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SAFe promotes Communities of Practice (CoP) as groups of people who have a common interest in a specific technical or business domain and actively get together to sharpen up a set of skills.

LeSS promotes Communities of Practice as groups of people who share a concern, a set of problems, or a passion about a topic, and who deepen their knowledge and expertise in this area by interacting on an ongoing basis.

Based on the above, one can then infer that the objective of a CoP is the same between SAFe and LeSS: Make sure knowledge flows in a horizontal (non siloed) way.

Finding reliable links for Spotify model isn't as straightforward (happy to receive suggestions on comment session). In a Google search, the unique entry talking about Chapters (that's not a blog entry like medium or other company-specific entries) is from Atlassian website. The link shows the distinction the model makes between Guild (cross tribes) and Chapter (within tribe).

Now, if one abstracts the differences between the terminology on how people is grouped (teams, trains, squads, tribes), it seems to be the underlying objective of a CoP is the same of a Chapter (or Guild, for completeness). Is there any sound reference that says otherwise? Are there other concrete aspects where CoPs and Chapters (or guilds) cannot be considered different names for the same concept?

ps.: I couldn't find any reference in Nexus framework talking about neither of them.

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    I think that fundamentally they are all the same thing, with the purpose of sharing knowledge and experience so that you don't risk reinventing the same wheel in different parts of your system when you have scaled so much that the distance between teams is large and hurts visibility. BTW, I never could understand why instead of converging toward some common sense practices that are known to work, we diverge and invent all sorts of frameworks with all sorts of parts that need to be named differently each time and with a name that sounds cooler and more impressive than anything that came before
    – Bogdan
    Aug 20 at 9:37
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A good description of the Spotify Model is available on the Spotify Engineering Blog (part 1, part 2). The description of Chapters and Guilds begins in Part 1 at around the 7:30 mark and ends around the 9 minute mark.

Like a Community of Practice, Chapters are aligned with competencies. However, the Chapter lead is also the person's line manager. A person is only in one chapter since they only have one manager. The Chapter structure does promote growth and development in a particular set of skills.

The Guild is much closer to a Community of Practice. It stretched across Tribes and isn't connected to the line manager. It also allows people from outside a role in that particular competency area to join and develop new skills or cross-pollinate skills. People self-select into Guilds and it doesn't appear that there is a restriction on the number of Guilds that one can belong to.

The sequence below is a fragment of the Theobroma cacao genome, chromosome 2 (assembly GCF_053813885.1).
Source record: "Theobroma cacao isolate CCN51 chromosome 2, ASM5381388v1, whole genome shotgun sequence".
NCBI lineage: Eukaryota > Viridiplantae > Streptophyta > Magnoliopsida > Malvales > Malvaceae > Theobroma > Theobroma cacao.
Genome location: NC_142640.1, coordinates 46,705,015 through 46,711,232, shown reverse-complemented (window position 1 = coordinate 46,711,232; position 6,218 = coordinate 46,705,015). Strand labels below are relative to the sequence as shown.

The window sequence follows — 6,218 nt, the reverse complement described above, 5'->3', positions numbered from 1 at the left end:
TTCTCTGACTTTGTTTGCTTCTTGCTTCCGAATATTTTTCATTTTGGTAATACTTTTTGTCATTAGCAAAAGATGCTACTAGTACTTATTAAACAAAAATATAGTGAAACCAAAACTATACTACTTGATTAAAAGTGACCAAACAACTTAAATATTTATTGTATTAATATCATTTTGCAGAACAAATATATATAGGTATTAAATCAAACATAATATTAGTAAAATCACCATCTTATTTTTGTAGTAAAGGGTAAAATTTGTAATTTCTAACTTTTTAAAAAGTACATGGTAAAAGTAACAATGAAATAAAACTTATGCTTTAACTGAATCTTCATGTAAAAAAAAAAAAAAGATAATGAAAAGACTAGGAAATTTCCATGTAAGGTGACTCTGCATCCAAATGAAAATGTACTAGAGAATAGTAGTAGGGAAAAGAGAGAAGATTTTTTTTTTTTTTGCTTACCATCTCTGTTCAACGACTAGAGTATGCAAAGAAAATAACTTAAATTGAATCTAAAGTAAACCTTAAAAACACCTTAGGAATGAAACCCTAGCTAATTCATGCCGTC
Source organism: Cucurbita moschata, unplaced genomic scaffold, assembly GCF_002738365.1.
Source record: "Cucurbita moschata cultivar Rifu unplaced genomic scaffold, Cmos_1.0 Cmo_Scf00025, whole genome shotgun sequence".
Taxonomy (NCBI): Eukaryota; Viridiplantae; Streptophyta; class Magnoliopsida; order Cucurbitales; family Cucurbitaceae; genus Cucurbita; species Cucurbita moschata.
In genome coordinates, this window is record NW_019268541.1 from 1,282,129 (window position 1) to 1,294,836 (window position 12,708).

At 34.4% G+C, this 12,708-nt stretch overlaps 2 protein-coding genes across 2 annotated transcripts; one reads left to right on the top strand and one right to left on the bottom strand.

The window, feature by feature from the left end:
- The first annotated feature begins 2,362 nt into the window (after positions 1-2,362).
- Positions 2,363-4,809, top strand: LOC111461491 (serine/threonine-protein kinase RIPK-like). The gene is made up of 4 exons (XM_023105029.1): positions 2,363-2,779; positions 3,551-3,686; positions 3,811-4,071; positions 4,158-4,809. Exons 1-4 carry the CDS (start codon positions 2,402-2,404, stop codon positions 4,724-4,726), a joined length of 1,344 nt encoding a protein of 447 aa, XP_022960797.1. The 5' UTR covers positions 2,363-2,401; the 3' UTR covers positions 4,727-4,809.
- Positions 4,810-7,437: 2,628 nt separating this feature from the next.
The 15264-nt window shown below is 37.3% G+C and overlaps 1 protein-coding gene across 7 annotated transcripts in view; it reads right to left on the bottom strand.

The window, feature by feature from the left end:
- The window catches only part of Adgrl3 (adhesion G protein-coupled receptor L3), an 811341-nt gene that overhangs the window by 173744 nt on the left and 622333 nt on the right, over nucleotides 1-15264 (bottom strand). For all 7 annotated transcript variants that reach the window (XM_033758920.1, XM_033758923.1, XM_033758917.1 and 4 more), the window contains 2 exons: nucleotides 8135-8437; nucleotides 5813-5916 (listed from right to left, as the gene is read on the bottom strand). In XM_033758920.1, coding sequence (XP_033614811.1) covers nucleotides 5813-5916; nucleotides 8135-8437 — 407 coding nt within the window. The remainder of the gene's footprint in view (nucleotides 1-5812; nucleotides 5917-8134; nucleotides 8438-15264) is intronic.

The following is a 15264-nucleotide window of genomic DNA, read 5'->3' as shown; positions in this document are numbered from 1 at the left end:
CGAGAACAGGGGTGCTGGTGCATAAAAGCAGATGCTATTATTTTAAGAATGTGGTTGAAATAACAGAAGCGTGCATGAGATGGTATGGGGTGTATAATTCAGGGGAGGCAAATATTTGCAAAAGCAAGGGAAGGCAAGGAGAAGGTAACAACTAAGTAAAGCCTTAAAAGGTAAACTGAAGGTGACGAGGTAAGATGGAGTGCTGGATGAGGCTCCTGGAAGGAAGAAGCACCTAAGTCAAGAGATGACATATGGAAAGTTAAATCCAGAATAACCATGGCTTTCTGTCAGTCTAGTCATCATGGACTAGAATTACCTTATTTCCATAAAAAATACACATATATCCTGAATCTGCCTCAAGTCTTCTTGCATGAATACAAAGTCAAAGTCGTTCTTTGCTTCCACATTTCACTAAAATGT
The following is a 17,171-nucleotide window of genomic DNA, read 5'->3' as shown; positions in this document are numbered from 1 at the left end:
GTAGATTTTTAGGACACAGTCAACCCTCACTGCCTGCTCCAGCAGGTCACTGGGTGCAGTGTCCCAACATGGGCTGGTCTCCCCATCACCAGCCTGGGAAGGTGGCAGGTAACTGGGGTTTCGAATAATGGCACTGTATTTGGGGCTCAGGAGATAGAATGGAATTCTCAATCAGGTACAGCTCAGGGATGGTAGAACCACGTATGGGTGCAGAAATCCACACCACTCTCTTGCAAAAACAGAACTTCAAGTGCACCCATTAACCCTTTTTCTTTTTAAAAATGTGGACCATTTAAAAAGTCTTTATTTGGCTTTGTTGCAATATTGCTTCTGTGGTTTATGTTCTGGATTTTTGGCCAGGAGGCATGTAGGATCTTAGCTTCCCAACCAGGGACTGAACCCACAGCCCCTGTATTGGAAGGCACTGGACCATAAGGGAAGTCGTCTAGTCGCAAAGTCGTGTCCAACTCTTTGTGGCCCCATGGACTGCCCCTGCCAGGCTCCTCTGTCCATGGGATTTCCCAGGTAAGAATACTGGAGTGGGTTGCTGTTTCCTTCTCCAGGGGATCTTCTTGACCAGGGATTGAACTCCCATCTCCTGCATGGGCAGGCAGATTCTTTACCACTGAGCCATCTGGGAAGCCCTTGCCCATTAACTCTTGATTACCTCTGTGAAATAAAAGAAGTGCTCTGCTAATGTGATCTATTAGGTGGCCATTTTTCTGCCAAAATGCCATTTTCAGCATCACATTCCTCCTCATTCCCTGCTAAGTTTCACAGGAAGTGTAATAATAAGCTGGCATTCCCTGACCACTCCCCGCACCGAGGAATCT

Because self-selection and self-organization are important to Communities of Practice (traditionally, as well as in the SAFe and LeSS definitions), I'd say that a Guild is the Spotify equivalent of a Community of Practice. Chapters do play some of the same functions with respect to information sharing, skill development, and improvement, but Guild is more closely aligned with the definitions.

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  • Thanks Thomas! I was expecting to have some written material I could explore a bit further with the team, but it seems it's virtually impossible to find any docs from Spotify itself talking about it in depth (as we have in other frameworks). OTOH, the video links are really handy!
    – Tiago Cardoso
    Aug 26 at 22:27
  • @TiagoCardoso I think the lack of written material is because the Spotify model wasn't widely used at Spotify. Some accounts even say that teams that adopted it have moved away and it's a failed model (at least at Spotify). There's some good stuff in the model that could be useful to learn from, but it never gained a widespread adoption and formalization.
    – Thomas Owens
    Aug 26 at 22:55
  • That's a really interesting aspect I was (and I believe a lot are) not aware of - would you know any place where this experience has been shared?
    – Tiago Cardoso
    Aug 27 at 7:49
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    @TiagoCardoso Here are a few posts, but I think there are more posts by or interviews with Spotify employees and former Spotify employees that I haven't been able to find: 1, 2.
    – Thomas Owens
    Aug 27 at 9:13

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